The decision to sentence Radovan Karadzic to life in imprison is “appropriate in the interest of justice,” Turkey’s foreign minister said Wednesday.
“Radovan Karadzic, the butcher of Bosnia, has been sentenced to life imprisonment for his part in the Srebrenica Genocide,” Mevlut Cavusoglu said on Twitter. “Even though it does not relieve the pain we feel for the slaughter of our Bosnian brotherssisters, we find this decision appropriate in the interest of justice.”
A UN tribunal at The Hague on Wednesday sentenced the former Bosnian Serb leader for genocide, crimes against humanity and violating the laws and customs of war.
Turkish Justice Minister Abdulhamit Gul also tweeted early Thursday about the sentencing. “The Srebrenica genocide is a black blotch in modern European history. No court decision can relieve the pain in consciences,” Gul said. “However, the decision of the Council of Appeal of the International Criminal Courts to Radovan Karadzic for the life imprisonment is gratifying.”
In 2016 Karadzic was sentenced to 40 years in prison by the International Criminal Tribunal for former Yugoslavia, on charges of genocide and crimes against humanity relating to the 1992-1995 Bosnian War. He filed an appeal seeking an acquittal or retrial.
Following the closure of the former Yugoslav tribunal in 2017, the Council of Appeal of the International Criminal Courts Mechanism took over the cases.
It announced Wednesday the decision for Karadzic's appeal that had been going on for three years.
The Council also sentenced Karadzic, 73, for genocide in Srebrenica, Bosnia and Herzegovina.
His appeal of his 40-year prison sentence was also rejected.
"Considering the brutality and unprecedented size of the crimes committed, the 40-year prison sentence was insufficient," said the Council.
It confirmed Karadzic had knowledge of murders committed in July 1995 following the fall of Srebrenica.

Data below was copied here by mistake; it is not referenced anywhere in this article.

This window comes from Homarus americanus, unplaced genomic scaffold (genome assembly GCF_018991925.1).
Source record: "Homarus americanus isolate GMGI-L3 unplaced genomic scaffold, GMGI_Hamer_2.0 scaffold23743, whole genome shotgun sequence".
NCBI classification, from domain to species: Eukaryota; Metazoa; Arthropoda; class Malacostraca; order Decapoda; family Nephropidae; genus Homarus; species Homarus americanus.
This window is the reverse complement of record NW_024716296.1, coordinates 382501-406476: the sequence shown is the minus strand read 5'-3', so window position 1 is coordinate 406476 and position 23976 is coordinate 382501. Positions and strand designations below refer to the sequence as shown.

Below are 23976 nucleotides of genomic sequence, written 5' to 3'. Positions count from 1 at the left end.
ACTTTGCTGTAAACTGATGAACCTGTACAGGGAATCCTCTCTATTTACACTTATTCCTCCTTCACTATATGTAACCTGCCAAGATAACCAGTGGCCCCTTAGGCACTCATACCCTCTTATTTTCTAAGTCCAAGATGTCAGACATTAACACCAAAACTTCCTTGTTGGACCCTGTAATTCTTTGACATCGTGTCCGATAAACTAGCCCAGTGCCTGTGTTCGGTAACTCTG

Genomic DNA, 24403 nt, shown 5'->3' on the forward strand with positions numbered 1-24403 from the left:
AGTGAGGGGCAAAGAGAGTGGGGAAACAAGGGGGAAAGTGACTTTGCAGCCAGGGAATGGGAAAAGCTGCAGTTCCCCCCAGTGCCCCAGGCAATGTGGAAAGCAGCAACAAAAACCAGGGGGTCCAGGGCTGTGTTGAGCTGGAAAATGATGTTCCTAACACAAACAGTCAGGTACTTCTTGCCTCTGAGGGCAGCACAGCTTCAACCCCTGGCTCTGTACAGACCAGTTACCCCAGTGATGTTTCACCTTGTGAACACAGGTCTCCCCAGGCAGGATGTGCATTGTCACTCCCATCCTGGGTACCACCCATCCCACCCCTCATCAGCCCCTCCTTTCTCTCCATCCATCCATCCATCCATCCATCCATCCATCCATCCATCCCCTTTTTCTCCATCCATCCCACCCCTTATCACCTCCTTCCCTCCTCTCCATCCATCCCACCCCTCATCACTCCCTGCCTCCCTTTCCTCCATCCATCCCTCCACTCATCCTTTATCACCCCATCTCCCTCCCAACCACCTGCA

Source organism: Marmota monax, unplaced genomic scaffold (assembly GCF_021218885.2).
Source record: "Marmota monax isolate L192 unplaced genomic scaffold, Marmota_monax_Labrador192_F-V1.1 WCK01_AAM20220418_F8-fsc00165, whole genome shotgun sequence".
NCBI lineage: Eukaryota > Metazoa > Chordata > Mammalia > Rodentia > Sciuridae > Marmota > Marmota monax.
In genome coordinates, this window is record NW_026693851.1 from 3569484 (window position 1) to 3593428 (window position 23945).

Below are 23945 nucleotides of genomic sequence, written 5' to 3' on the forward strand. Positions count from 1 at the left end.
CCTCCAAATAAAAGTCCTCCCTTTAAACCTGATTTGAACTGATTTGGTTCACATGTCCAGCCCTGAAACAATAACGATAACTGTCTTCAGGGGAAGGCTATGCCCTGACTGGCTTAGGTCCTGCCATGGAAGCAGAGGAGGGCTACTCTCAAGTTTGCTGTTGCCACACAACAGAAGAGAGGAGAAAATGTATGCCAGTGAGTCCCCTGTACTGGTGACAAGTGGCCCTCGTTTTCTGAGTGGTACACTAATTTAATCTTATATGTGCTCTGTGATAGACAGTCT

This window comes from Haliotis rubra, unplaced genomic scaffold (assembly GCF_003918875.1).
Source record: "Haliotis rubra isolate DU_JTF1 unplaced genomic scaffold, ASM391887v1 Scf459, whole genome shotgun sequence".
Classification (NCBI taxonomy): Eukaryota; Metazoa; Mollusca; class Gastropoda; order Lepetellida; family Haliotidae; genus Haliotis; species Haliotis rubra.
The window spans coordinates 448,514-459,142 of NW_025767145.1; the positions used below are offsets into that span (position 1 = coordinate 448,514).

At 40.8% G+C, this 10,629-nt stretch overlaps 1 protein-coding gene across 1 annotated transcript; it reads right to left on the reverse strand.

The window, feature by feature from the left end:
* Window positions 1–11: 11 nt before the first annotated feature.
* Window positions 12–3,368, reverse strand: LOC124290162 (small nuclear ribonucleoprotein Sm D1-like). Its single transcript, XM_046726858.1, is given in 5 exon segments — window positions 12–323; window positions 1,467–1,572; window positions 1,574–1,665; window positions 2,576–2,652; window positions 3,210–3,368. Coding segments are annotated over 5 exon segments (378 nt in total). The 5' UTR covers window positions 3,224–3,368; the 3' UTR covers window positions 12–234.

He was, however, found not guilty of genocide in seven other Bosnian towns.
Apart from his single genocide conviction, he was also found guilty on five counts of crimes against humanity and four war crimes charges, including taking UN soldiers hostage, exterminating civilians, murders, and attacking soldiers.
- ‘Ruin of his Greater Serbia policy’
Karadzic was the president of the self-styled Bosnian Serb Republic and supreme commander of its armed forces between 1992 and 1995, when 100,000 Bosnians died as the former Yugoslavia descended into ethnic bloodshed.
He was charged with 11 counts of genocide, crimes against humanity and war crimes, including the siege of Sarajevo and the Srebrenica genocide, Europe's worst atrocity since World War II.
Zeljko Komsic, Croat member of the Presidency of Bosnia Herzegovina, praised the verdict. It “represents the minimum of justice for all victims, Bosniaks and Croats, who were systematically exterminated as part of the genocidal project of the creation of the Republika Srpska," he said in a statement.
Croatian President Kolinda Grabar Kitarovic said the verdict could not bring back the victims.
“Today's decision is the final judgment on one of the main ideologists and executors of the Greater Serbia policy, who did not hesitate to commit genocide and other most serious international crimes against Croats and Bosniaks in order to create the so-called Greater Serbia," he wrote on Twitter.
The verdict “must serve as a lasting warning about the ruin of this policy," he added.
On the life sentence, former Croatian Prime Minister Jadranka Kosor said: "He will continue to live, and his victims are long dead, and nothing can return them."
"My opinion is that any punishment [of Karadzic] is too small," Vojvodina Nenad Canak, head of the Serbian League of Social Democrats, told reporters in the Serbian Parliament.
Karadzic was first indicted in July 1995 for the shooting of unarmed civilians in Sarajevo and taking UN peacekeepers hostage. Four months later, he was accused of orchestrating the slaughter of 8,000 Muslim men and boys after Serb forces seized the UN’s Srebrenica “safe area” in eastern Bosnia.
He went on the run after the war and was finally arrested in Belgrade in 2008.
During his trials, more than 580 witnesses gave testimony of crimes such as the murder of Muslims and Croats and the destruction of private property and mosques across Bosnia.
There is no appeal to Wednesday’s ruling.